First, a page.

Laura A. McBride, Ph.D.
Assistant Professor of Chemistry and Biochemistry
Science Building 241
B.S. – Moravian College, 2016
Ph.D. – University of Maryland, College Park, 2022
Laura McBride earned her B.S. in Chemistry at Moravian College. While at Moravian College,
Laura developed an interest in environmental chemistry and climate science. She attended the
United Nations Framework Convention on Climate Change 21 st Conference of the Parties as a
Civil Society Observer and observed the negotiation of the Paris Agreement. Laura earned a
Ph.D. in Chemistry from the University of Maryland, College Park. Dr. McBride joined the
faculty at Albright College in 2022.
Areas of Expertise
- Climate modeling
- Stratospheric ozone depletion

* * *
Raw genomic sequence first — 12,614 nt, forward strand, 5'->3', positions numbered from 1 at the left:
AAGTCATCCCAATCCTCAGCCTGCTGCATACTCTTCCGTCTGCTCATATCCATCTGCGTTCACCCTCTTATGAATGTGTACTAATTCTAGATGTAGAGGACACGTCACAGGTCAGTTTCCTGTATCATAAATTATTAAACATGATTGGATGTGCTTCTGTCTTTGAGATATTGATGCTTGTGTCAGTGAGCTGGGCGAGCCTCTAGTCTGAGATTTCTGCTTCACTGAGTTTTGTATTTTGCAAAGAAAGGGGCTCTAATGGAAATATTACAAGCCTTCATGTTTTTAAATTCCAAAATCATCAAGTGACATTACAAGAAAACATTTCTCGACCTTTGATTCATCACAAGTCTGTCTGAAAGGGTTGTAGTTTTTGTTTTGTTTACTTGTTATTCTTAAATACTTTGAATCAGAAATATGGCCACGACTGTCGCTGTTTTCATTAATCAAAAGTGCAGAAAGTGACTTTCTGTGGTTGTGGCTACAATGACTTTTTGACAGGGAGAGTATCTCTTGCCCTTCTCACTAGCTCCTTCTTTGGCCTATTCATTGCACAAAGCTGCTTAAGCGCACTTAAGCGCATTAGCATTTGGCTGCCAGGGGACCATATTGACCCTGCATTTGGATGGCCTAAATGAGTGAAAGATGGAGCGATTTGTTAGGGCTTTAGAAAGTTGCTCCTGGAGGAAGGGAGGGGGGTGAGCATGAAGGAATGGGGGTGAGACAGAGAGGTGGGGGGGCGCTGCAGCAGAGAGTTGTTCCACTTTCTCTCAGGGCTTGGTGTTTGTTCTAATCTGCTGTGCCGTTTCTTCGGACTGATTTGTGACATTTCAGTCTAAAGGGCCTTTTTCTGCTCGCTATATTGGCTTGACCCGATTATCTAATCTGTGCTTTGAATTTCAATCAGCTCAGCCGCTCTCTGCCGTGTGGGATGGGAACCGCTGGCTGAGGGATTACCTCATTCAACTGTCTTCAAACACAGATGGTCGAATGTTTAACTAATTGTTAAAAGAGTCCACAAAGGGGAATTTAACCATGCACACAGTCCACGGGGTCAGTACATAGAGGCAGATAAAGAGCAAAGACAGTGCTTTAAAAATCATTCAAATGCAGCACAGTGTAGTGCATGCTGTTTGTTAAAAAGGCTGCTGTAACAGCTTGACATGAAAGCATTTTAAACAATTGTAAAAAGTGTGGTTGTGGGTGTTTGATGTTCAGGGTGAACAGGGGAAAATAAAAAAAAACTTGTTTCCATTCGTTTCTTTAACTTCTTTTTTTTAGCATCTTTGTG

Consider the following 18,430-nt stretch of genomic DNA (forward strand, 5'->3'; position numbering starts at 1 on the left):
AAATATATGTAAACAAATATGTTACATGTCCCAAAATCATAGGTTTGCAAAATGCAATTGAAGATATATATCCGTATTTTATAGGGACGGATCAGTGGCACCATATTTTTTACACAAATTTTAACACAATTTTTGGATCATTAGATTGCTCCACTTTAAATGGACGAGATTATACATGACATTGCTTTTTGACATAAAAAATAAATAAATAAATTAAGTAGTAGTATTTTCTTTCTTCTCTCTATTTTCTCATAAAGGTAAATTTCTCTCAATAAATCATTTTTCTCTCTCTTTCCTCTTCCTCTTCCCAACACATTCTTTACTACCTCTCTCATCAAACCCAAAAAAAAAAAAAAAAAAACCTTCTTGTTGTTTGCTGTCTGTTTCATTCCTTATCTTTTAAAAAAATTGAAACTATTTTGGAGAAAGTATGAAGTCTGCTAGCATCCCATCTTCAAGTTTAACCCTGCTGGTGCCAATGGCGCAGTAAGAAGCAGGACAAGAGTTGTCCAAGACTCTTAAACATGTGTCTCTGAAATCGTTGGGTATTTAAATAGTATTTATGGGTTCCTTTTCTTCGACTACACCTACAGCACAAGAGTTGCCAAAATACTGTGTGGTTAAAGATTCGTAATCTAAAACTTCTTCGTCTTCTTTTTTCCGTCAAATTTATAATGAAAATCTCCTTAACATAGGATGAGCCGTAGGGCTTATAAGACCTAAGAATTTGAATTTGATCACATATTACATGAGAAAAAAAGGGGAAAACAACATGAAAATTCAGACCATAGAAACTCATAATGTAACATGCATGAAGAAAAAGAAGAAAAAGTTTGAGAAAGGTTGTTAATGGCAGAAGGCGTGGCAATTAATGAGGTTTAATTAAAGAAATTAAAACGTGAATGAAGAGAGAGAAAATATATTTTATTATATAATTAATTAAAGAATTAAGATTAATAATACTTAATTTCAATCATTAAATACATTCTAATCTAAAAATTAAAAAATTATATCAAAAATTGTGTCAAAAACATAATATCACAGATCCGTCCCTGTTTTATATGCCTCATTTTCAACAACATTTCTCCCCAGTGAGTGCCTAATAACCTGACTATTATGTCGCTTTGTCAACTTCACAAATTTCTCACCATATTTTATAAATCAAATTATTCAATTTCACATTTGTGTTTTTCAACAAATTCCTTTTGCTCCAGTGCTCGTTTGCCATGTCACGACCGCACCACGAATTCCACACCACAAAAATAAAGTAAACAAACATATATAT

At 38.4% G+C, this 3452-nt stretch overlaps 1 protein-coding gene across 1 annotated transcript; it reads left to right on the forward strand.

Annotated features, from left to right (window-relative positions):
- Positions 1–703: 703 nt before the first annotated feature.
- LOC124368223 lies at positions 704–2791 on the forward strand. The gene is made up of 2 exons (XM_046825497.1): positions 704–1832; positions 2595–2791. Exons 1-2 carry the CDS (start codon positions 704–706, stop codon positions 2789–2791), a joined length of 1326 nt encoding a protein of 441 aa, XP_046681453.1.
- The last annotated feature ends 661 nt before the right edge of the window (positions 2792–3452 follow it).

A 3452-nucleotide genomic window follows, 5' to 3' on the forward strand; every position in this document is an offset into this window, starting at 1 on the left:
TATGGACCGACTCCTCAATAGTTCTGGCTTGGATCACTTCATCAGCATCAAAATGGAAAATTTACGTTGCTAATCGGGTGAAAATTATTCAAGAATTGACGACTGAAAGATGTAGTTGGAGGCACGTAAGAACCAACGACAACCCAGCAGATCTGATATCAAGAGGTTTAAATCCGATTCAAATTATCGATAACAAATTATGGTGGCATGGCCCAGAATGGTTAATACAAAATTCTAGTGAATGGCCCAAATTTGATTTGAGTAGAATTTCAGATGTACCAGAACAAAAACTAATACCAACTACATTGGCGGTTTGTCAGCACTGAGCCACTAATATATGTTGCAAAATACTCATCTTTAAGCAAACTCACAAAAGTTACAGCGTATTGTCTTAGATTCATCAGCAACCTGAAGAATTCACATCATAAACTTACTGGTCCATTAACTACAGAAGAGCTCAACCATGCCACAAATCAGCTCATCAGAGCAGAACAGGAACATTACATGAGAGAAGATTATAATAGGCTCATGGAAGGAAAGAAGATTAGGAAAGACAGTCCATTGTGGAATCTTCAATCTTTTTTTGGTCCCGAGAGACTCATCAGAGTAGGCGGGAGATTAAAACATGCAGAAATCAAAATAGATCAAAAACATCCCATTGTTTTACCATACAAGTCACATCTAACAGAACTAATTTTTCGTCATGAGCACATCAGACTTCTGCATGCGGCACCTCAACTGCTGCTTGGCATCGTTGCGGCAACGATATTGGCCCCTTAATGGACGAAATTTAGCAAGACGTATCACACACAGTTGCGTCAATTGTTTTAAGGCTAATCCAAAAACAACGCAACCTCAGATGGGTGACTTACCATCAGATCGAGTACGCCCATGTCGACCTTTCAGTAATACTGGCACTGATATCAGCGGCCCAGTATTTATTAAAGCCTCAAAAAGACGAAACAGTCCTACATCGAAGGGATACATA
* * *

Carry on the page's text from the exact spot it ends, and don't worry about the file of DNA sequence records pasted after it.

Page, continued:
- Air quality
Areas of Research
Simulation and Projection of Climate Change using Climate Models
Earth’s climate varies on decadal to centennial timescales due to both natural and human induced
factors. Climate models are used to investigate changes to Earth’s climate system. Students in the
McBride lab use a simple climate model to simulate historical and project future temperature
changes, based on various assumptions of how greenhouse gases will evolve in the future. We
also analyze output from large climate models to determine changes in other climate variables,
such as precipitation, on a regional or global scale.
Impact of Human Activities on the Ozone Layer
In the 1970s and 1980s, scientists discovered that the ozone molecules in the stratosphere that